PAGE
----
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Why do we still teach Bohrs Model?

  1. Jun 6, 2014 #1
    Why do some education systems still continue to teach Bohr's model even though it's seen to be incorrect?
  2. jcsd
  3. Jun 7, 2014 #2
    Why do we still teach classical mechanics even though there is GR and QM which provide a more general theory?
  4. Jun 7, 2014 #3
    Why teach classical mechanics when it's seen to be incorrect? Same thing can be said about the vast majority of physics. All physical models have limitations. As long as you understand what those limitations are, the models may have value.
  5. Jun 7, 2014 #4


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    Because it was historically important, is quite simple and elegant, and clearly illustrates how quantum physics differs from classical physics.

    Of course it was not the last word ... and it underwent changes between 1913 and 1923.
  6. Jun 7, 2014 #5
    So main points about teaching Bohr's model are,

    - It is historically significant.

    - The limitations of the model need to be identified and explored.

    - It exemplifies the transition from classical physics to quantum physics.

    Is there anything else I should look at?

    The reason I am raising this for discussion is because I am trying to determine the justification and validity of idealizing Bohr's model in introductory physics syllabus'.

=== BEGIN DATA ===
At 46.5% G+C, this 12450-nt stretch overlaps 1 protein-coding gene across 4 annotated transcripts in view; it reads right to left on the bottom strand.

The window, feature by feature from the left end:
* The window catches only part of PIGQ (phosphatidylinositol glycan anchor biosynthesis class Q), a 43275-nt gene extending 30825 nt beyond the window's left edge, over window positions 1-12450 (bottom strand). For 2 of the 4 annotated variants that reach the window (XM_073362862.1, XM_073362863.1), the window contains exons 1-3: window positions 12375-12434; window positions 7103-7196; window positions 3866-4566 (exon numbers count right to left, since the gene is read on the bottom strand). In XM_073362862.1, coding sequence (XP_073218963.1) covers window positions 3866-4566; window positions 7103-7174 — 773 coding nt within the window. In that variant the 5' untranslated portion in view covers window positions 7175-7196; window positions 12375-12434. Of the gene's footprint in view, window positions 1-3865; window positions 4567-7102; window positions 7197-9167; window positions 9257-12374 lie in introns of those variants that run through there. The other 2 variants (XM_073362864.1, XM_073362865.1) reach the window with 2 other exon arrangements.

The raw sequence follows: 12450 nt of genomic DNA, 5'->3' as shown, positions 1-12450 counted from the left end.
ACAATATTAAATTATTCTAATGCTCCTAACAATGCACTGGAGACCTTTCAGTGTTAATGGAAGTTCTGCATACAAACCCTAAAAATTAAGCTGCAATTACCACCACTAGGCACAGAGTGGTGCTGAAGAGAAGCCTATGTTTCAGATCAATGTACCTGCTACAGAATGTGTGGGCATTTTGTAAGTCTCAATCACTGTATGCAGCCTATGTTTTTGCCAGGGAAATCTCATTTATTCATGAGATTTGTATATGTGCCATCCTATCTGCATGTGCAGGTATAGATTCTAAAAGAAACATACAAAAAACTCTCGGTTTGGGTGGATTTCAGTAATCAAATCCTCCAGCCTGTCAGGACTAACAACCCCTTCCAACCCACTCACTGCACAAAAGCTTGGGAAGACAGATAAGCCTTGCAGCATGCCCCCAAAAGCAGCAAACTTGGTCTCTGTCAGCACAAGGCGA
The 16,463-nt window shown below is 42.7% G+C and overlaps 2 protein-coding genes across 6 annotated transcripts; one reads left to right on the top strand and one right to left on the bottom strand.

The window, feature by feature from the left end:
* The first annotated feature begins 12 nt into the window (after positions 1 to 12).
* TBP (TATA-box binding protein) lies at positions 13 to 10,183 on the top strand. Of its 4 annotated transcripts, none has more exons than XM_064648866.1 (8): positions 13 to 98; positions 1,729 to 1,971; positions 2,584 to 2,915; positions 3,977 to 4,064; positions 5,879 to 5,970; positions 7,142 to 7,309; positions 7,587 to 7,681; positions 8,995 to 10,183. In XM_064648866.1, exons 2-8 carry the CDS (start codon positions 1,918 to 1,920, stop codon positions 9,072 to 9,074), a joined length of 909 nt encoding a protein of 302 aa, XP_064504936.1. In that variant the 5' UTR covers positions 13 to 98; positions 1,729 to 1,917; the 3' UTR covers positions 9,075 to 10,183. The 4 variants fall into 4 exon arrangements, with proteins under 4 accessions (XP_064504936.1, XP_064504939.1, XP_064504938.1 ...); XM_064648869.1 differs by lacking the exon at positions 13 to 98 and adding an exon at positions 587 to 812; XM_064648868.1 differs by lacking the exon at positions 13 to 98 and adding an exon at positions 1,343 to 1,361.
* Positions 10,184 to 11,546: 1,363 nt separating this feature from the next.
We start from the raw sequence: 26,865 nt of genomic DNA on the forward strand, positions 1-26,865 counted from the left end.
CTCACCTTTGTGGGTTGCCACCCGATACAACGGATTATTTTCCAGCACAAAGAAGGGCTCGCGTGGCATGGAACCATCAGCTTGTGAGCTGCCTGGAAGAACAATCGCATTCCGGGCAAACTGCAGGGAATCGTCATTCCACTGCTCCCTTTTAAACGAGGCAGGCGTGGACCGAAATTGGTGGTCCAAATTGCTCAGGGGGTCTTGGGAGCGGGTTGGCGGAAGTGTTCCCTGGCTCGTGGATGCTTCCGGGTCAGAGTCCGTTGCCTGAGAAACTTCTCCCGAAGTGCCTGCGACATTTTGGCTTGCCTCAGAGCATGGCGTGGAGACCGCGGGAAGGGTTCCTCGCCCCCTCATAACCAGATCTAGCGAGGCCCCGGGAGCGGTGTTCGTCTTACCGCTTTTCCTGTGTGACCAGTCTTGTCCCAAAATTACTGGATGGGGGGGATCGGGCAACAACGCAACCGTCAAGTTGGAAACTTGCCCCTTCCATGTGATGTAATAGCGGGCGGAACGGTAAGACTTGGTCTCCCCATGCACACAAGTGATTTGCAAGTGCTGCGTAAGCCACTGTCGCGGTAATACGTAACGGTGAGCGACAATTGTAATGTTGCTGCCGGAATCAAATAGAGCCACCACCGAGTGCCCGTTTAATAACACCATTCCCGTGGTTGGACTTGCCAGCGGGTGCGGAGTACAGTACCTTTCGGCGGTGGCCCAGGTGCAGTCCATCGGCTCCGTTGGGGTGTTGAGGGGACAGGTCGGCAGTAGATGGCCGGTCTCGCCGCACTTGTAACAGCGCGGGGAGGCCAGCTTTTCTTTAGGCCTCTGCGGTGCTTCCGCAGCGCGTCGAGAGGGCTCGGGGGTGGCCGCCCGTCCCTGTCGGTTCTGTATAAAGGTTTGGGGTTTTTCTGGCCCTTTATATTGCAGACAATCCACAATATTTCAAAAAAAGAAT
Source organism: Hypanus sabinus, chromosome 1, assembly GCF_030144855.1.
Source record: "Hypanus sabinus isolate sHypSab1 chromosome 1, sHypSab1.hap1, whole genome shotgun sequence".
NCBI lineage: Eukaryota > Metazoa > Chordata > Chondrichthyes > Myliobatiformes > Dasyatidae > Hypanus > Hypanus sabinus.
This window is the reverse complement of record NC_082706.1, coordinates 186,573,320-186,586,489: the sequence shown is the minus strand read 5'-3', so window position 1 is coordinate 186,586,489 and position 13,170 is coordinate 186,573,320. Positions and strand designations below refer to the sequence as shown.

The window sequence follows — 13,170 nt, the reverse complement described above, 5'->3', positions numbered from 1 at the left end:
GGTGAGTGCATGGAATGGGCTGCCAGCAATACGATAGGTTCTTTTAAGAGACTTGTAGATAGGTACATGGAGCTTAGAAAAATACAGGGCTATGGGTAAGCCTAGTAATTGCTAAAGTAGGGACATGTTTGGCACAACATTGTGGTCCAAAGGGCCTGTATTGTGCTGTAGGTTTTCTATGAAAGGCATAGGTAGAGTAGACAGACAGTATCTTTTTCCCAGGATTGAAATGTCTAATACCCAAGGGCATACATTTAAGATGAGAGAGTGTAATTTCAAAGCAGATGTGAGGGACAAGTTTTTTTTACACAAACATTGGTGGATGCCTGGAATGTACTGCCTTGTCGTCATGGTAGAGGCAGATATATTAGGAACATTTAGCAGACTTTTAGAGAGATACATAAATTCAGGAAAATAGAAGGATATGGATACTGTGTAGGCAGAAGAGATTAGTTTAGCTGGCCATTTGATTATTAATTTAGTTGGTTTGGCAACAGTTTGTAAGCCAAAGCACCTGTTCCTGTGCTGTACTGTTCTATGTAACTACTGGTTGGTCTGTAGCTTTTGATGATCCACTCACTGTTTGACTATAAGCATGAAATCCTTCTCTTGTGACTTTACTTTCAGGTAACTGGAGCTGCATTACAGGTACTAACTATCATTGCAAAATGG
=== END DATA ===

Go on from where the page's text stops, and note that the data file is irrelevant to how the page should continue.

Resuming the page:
7. Jun 7, 2014 #6


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    I used to teach a second-year college/university "intro modern physics" course that included the Bohr model. I eventually stopped spending time on the details of the classical-mechanics type derivations associated with it (centripetal force, speed of the electron in an orbit, etc.) and assigning homework problems relating to those details. I did this because I had the feeling that spending too much time on the Bohr model "fixed" it in students' minds firmly enough that it interfered with learning the quantum-mechanical model of the hydrogen atom later.

    I kept only the formula for the discrete energy levels, which one can get directly from the Rydberg formula for the hydrogen spectrum and Planck's formula for energy and frequency, and gave the usual exercises on spectral lines and energy-level transitions. Otherwise I discussed the Bohr model only briefly, qualitatively, as part of the historical background leading up to quantum mechanics.

    I then introduced Schrödinger's equation and covered the usual simple solutions (particle in a box etc.), working up to the hydrogen atom, from which one can see where the discrete energy levels actually come from.
  8. Jun 7, 2014 #7


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    Then how did they do those in the exams?
  9. Jun 7, 2014 #8
    My chemistry professor emphasized its usefulness when dealing with ions that have only one electron, such as Li(2-).
  10. Jun 7, 2014 #9


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    Staff: Mentor

    I simply did not include that material in my exams. In the US, professors write their own exams for their courses.
  11. Jun 7, 2014 #10
    It becomes complex to understand updated theory without the outdated theory. So, you must read Bohr's model.
  12. Jun 7, 2014 #11
    Ok. So we've outlined the importance of Bohr's model and I do agree that it is a great stepping stone into quantum physics. But would it be advisable to teach Bohr's model without introducing model of the Hydrogen atom etc?

    I fear that students will take Bohr's model as gospel if only it is taught and other models are not elaborated upon.
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